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The Grain of History: Firm Sells Quality Salvaged Wood

Mountain Lumber stocks old-growth and other rare planks taken from vintage buildings.

May 12, 2003|Chris Kahn | Associated Press

RUCKERSVILLE, Va. — Willie Drake's lumberyard could be a museum: The massive timbers come from forests that no longer exist.

Stacked two stories high are giant beams of American chestnut, a tree that grew in abundance a century ago in Appalachia before a lethal fungus made it scarce.

There are rows of 400-year-old longleaf pine unseen in today's forests and strips of rare English brown oak from antique barrels, scented from years of contact with cider and beer.

Drake has spent a lifetime looking for this wood, prying much of it from forgotten warehouses and abandoned buildings.

His company, Mountain Lumber, founded in the hills of Virginia 100 miles southwest of Washington, is one of about 20 firms that find old wood and sell it to customers looking for high-quality, hard-to-find lumber.

"When I started 30 years ago, all of this was going to the landfill," Drake said, waving his hand toward his company's six acres of reclaimed timber.

All around his lumberyard, workers hover over the old boards, rubbing them with metal detectors in search of rusted nails, buffing off grime and scraping the edges with a mechanical saw to make them straight again.

The older planks, known as old-growth timber, are swirled with tightly packed growth rings. Each board is unique, and placed side by side, their different colors give floors a checkerboard pattern.

Drake sells the boards for $5 to $20 a square foot, several times the price of new wood paneling.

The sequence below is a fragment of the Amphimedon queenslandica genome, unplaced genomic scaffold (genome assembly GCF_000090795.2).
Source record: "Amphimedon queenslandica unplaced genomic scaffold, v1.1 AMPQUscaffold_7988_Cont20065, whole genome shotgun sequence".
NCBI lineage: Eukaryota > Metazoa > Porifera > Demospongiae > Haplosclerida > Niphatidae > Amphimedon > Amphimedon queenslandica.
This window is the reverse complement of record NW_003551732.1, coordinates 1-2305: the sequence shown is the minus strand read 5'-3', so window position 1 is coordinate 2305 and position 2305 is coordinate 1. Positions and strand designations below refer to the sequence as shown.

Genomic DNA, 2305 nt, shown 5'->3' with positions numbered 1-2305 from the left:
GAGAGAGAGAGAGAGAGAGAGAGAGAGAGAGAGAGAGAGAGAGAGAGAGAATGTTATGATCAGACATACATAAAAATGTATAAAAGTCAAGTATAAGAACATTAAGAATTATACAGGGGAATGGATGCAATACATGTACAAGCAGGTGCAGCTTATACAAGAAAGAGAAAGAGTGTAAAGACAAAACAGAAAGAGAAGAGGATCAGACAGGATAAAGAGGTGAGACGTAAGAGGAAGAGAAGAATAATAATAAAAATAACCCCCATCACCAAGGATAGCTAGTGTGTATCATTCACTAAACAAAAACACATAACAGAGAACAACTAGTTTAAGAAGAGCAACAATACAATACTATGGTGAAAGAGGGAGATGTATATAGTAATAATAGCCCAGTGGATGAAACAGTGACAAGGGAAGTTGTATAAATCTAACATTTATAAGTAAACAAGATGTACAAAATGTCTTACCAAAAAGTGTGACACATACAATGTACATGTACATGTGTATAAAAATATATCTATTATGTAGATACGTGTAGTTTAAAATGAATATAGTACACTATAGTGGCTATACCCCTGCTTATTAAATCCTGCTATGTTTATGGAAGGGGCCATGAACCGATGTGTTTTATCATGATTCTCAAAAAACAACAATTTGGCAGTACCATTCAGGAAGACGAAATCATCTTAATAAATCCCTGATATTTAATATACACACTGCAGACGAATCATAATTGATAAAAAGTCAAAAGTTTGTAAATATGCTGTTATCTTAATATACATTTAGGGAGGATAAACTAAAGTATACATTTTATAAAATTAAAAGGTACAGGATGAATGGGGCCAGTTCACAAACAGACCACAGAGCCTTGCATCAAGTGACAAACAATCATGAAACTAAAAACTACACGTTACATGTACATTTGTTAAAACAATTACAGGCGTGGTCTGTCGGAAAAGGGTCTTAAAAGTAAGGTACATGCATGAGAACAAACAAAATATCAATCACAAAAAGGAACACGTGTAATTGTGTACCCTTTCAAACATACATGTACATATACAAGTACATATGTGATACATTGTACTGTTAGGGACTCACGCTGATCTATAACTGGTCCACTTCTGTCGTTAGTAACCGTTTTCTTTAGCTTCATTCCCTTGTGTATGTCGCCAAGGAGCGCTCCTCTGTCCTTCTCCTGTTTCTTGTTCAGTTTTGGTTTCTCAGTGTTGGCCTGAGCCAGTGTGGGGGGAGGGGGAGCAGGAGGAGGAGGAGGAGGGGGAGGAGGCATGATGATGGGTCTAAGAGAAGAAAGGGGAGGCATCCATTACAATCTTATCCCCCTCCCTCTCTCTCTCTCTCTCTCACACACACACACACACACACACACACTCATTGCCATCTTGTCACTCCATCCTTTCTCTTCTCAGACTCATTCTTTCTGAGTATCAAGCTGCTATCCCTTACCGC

"I don't think we'll see that kind of wood again in the forest. The conditions that grew those trees no longer exist," said Bill Ginn, the director of forest conservation programs for the Nature Conservancy, a nonprofit environmental organization.

The business of reusing old wood beams has grown since the 1970s as high-end home builders started looking for wood that was denser and of higher quality, Drake said.

Drake started his business in 1974. Even then, people were looking for rare wood. He began his company by driving around the Virginia countryside, chasing rumors of sturdy old barns and log cabins.

Mountain Lumber now deals with salvage from large factory warehouses across the country, such as a former Studebaker building built in 1922 in South Bend, Ind., and Boston's Westerbeke Fishing Gear Co. building, opened in 1935. The massive warehouse beams came from old-growth pine trees that are rare today.

Drake also sells English brown oak from hard cider vats in Britain and the Guinness brewery in Dublin. The vats gave the wood a darkened tint, and milling the cider boards gives off a strong scent of apples.

Drake completes 90 to 110 sales a month for a total of $5 million to $6 million a year. His lumber decorates parts of George Washington's historic estate at Mount Vernon, Thomas Jefferson's Monticello and the American Institute of Architects building in Washington.

"It's great that my company helps the environment," Drake said. "But I'm doing this because it's good business, because it makes money."

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